Courtesy Reuters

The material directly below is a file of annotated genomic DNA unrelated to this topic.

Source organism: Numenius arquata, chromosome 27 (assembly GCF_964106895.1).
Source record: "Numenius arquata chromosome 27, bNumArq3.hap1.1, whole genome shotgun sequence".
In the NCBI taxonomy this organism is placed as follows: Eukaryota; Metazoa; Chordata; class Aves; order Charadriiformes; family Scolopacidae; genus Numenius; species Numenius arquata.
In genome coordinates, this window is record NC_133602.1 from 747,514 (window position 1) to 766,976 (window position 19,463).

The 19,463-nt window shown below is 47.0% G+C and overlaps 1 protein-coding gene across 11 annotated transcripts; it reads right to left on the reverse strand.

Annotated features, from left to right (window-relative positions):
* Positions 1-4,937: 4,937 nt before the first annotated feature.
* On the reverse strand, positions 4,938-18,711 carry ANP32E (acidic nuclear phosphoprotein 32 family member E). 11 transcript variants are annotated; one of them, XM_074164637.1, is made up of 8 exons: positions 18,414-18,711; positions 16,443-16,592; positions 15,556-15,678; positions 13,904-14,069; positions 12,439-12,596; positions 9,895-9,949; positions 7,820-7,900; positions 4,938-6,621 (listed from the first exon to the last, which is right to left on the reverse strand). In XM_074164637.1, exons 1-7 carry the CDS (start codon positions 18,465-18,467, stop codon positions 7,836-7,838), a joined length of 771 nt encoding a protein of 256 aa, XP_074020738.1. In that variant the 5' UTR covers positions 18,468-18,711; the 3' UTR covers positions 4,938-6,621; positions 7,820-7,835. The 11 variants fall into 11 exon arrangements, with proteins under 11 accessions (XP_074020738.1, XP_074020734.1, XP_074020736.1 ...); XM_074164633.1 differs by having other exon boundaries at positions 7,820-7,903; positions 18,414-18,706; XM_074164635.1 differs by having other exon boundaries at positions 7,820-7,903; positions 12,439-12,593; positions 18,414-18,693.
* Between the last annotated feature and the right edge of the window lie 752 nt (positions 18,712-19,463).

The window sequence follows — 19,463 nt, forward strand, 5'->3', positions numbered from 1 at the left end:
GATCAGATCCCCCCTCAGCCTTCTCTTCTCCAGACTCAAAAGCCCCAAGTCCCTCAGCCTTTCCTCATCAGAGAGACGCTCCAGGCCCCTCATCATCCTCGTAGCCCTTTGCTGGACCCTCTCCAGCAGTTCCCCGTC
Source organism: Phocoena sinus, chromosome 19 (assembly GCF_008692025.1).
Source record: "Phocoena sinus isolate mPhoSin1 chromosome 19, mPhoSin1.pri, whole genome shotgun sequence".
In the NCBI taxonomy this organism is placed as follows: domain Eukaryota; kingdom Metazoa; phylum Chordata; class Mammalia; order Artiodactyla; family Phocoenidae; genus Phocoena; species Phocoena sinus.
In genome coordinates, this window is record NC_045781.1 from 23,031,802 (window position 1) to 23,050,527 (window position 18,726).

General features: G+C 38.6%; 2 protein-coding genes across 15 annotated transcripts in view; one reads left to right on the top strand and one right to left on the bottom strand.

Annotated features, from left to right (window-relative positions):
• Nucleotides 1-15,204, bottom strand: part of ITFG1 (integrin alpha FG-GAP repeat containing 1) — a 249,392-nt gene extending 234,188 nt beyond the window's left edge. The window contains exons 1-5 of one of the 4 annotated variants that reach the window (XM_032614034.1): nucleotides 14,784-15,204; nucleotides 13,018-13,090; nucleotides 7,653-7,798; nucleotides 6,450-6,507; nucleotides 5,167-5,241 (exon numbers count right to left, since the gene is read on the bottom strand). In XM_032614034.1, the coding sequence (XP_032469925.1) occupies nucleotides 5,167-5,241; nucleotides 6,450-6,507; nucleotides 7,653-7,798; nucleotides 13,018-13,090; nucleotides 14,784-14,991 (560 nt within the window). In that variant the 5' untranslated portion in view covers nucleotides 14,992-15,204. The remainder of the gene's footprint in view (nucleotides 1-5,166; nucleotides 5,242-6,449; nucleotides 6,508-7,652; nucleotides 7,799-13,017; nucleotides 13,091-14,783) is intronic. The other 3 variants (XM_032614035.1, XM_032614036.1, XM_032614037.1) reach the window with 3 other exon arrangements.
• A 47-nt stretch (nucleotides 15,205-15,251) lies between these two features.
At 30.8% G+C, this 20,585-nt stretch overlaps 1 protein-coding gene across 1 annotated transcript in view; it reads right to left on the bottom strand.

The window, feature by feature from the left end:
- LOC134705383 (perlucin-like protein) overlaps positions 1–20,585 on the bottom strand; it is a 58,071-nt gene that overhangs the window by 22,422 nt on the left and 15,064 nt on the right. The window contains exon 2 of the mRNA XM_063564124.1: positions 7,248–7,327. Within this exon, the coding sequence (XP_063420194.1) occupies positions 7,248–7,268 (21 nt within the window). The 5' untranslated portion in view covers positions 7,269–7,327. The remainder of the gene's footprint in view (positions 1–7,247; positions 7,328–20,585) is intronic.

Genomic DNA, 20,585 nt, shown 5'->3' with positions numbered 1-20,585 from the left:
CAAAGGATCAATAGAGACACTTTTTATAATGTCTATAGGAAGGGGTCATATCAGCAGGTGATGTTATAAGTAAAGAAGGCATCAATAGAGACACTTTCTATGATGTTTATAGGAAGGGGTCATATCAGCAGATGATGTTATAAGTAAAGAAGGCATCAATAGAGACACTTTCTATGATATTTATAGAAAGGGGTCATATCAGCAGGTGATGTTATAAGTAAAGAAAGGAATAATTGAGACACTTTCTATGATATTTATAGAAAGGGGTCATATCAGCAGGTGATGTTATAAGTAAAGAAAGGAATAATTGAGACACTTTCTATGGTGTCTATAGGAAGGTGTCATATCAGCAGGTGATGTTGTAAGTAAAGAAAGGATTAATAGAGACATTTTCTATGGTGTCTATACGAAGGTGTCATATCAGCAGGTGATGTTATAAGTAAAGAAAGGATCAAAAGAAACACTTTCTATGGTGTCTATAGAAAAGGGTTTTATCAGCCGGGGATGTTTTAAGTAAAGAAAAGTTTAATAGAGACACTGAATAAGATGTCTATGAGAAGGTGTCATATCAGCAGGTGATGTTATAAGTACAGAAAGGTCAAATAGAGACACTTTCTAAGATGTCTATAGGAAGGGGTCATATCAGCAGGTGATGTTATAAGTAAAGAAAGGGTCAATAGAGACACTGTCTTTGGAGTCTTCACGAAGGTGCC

THE time has come when debate over the legality of the Nuremberg trial may perhaps give way to a consideration of the long-range implications of the principles which it established as law. This is not to say that the legality or wisdom of the proceedings should be a closed question; specifically, it is not to dissent in the least from the authoritative and convincing reasoning which has led Mr. Stimson to the conclusion that "This is a new judicial process, but it is not ex post facto law."[i] It is only to point out that the Nuremberg judgment has been made and is now precedent, and that the present task is to consider how its principles can be put to work in the interests of a peaceable and ordered international society. The challenging question now is how to use the doctrine that aggressive war is "the supreme international crime."


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